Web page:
## Magnetic potential |

The term **magnetic potential** can be used for either of two quantities in
*magnetic vector potential*, **A**, (often simply called the *vector potential*) and the *magnetic scalar potential*, *ψ*. Both quantities can be used in certain circumstances to calculate the

The more frequently used magnetic vector potential, **A**, is defined such that the
**A** is the magnetic field **B**. Together with the
**E** as well. Therefore, many equations of electromagnetism can be written either in terms of the **E** and **B**, *or* in terms of the magnetic vector potential and electric potential. In more advanced theories such as
**E** and **B** fields.

The magnetic scalar potential *ψ* is sometimes used to specify the magnetic
**H**-field*ψ* is to determine the magnetic field due to
^{[
citation needed]}

Historically,
^{
[1]}

- magnetic vector potential
- magnetic scalar potential
- see also
- notes
- references

The magnetic vector potential **A** is a
*ϕ* (a
^{
[2]}

where **B** is the
**E** is the
*vector potential* and *scalar potential* are used for *magnetic vector potential* and *
electric potential*, respectively. In mathematics,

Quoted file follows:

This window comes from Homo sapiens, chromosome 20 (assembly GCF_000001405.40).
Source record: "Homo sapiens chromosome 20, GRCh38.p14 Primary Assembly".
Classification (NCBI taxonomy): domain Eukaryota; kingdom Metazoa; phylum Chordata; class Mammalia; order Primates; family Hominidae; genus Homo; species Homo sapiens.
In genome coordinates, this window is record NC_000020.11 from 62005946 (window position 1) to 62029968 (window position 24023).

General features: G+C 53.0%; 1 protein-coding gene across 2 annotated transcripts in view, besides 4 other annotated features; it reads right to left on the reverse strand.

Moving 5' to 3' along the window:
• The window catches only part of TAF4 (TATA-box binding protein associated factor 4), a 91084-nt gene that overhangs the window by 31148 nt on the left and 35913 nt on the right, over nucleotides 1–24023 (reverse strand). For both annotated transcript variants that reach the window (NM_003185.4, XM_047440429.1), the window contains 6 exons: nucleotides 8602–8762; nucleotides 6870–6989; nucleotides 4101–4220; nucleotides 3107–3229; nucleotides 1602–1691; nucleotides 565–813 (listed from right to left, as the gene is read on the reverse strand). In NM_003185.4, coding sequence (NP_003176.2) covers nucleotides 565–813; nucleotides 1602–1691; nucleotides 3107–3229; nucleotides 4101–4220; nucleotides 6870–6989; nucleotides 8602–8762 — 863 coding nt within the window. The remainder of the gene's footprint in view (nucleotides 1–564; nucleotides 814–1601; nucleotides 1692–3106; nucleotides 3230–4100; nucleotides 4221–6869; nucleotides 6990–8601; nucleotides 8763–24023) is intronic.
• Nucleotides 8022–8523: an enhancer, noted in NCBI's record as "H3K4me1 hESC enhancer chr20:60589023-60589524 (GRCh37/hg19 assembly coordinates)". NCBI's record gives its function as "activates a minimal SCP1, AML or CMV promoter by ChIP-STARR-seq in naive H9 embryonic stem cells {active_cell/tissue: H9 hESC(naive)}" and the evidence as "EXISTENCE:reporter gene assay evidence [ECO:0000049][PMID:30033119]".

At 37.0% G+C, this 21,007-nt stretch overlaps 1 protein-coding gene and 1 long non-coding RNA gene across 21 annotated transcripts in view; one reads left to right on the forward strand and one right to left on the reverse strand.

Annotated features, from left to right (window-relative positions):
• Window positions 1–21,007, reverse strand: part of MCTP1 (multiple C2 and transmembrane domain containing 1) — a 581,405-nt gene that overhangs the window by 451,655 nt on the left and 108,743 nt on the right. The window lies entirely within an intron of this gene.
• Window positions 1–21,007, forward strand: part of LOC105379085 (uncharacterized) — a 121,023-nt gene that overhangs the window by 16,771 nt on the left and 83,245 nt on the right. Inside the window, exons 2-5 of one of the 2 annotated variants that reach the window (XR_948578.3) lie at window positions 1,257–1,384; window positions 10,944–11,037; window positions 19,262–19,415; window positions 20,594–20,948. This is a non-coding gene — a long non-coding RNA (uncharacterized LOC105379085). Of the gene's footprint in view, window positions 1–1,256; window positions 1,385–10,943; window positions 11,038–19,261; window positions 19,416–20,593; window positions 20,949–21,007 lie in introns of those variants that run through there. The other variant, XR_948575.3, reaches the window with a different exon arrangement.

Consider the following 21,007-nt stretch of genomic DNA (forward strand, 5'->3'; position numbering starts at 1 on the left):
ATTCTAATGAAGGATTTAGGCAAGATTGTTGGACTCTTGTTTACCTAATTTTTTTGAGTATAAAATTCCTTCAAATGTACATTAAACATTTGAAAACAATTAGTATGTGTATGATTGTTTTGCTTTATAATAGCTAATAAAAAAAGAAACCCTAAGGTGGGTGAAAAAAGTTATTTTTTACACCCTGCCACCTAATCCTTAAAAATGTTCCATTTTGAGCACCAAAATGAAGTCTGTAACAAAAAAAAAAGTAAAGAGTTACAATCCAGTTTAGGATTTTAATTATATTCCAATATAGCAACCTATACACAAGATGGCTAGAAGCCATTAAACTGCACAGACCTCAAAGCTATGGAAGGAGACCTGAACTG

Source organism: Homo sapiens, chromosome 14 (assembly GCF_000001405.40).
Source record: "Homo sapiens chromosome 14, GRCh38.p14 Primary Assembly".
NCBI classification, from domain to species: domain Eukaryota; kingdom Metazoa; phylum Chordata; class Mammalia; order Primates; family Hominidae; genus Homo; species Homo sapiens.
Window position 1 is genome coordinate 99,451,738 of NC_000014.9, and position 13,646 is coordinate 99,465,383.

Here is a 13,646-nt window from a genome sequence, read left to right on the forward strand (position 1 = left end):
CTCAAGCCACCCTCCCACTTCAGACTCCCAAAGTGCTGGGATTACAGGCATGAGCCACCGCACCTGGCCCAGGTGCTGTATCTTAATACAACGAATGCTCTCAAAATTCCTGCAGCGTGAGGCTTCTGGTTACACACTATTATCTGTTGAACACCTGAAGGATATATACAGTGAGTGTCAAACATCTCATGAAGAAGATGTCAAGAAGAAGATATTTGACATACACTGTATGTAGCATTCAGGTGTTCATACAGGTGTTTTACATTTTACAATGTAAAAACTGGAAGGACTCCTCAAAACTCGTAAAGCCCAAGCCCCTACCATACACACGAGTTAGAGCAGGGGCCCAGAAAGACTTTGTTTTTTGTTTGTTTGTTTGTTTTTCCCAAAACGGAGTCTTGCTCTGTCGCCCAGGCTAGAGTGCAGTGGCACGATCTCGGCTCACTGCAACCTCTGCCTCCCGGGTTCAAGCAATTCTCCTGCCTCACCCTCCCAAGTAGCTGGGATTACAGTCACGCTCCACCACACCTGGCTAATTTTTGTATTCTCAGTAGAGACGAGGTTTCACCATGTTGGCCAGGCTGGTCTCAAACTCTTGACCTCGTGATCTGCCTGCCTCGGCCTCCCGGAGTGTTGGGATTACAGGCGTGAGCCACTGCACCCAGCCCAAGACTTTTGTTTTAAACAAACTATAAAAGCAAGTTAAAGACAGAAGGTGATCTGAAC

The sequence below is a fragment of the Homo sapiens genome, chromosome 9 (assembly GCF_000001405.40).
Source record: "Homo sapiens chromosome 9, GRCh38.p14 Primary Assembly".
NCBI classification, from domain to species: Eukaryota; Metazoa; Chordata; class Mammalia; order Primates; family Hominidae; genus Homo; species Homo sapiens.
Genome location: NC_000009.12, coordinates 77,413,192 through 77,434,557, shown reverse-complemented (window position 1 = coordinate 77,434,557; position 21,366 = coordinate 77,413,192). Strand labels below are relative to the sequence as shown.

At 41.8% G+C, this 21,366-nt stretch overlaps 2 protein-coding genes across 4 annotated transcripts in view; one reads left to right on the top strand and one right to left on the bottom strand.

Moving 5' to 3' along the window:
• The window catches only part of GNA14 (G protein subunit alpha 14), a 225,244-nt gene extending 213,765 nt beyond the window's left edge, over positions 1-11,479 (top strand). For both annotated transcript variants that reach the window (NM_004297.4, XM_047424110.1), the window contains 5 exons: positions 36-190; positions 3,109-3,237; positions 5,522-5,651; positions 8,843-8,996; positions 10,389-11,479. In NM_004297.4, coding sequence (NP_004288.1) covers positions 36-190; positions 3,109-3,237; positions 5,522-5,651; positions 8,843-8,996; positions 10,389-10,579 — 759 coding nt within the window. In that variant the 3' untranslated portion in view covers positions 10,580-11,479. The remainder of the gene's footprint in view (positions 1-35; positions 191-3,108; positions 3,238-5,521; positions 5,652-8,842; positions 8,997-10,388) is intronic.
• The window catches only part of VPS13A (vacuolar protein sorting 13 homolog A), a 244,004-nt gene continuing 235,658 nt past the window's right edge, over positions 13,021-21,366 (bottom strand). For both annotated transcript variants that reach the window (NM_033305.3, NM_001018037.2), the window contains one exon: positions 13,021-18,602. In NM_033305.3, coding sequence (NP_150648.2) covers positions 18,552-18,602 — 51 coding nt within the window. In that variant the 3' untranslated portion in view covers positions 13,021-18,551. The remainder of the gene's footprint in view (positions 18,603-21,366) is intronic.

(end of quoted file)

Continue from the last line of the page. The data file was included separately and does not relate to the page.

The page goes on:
Defining the electric and magnetic fields from potentials automatically satisfies two of
**A** is continuous and well-defined everywhere, then it is guaranteed not to result in
**A** is allowed to be either undefined or multiple-valued in some places; see

Starting with the above definitions:

Alternatively, the existence of **A** and *ϕ* is guaranteed from these two laws using the
**∇** ⋅ **B** = 0), **A** always exists that satisfies the above definition.

The vector potential **A** is used when studying the

In the
**A** are
^{−1} and are the same as that of

Although the magnetic field **B** is a
**A** is a
^{
[3]} This means that if the
**B** would switch signs, but **A** would not change. This is an example of a general theorem: The curl of a polar vector is a pseudovector, and vice versa.^{
[3]}

The above definition does not define the magnetic vector potential uniquely because, by definition, we can arbitrarily add
**A**. This condition is known as

Using the above definition of the potentials and applying it to the other two Maxwell's equations (the ones that are not automatically satisfied) results in a complicated differential equation that can be simplified using the
**A** is chosen to satisfy:

^{ [2]}

Using the Lorenz gauge,
**A** and the
*ϕ*:^{
[2]}

In other

The solutions of Maxwell's equations in the Lorenz gauge (see Feynman ^{
[2]} and Jackson^{
[4]}) with the boundary condition that both potentials go to zero sufficiently fast as they approach infinity are called the
**A**(**r**, *t*) and the electric scalar potential *ϕ*(**r**, *t*) due to a current distribution of
**J**(**r**′, *t*′),
*ρ*(**r**′, *t*′), and
*ρ* and **J** are non-zero at least sometimes and some places):

where the fields at
**r** and time *t* are calculated from sources at distant position **r**′ at an earlier time *t*′. The location **r**′ is a source point in the charge or current distribution (also the integration variable, within volume Ω). The earlier time *t*′ is called the *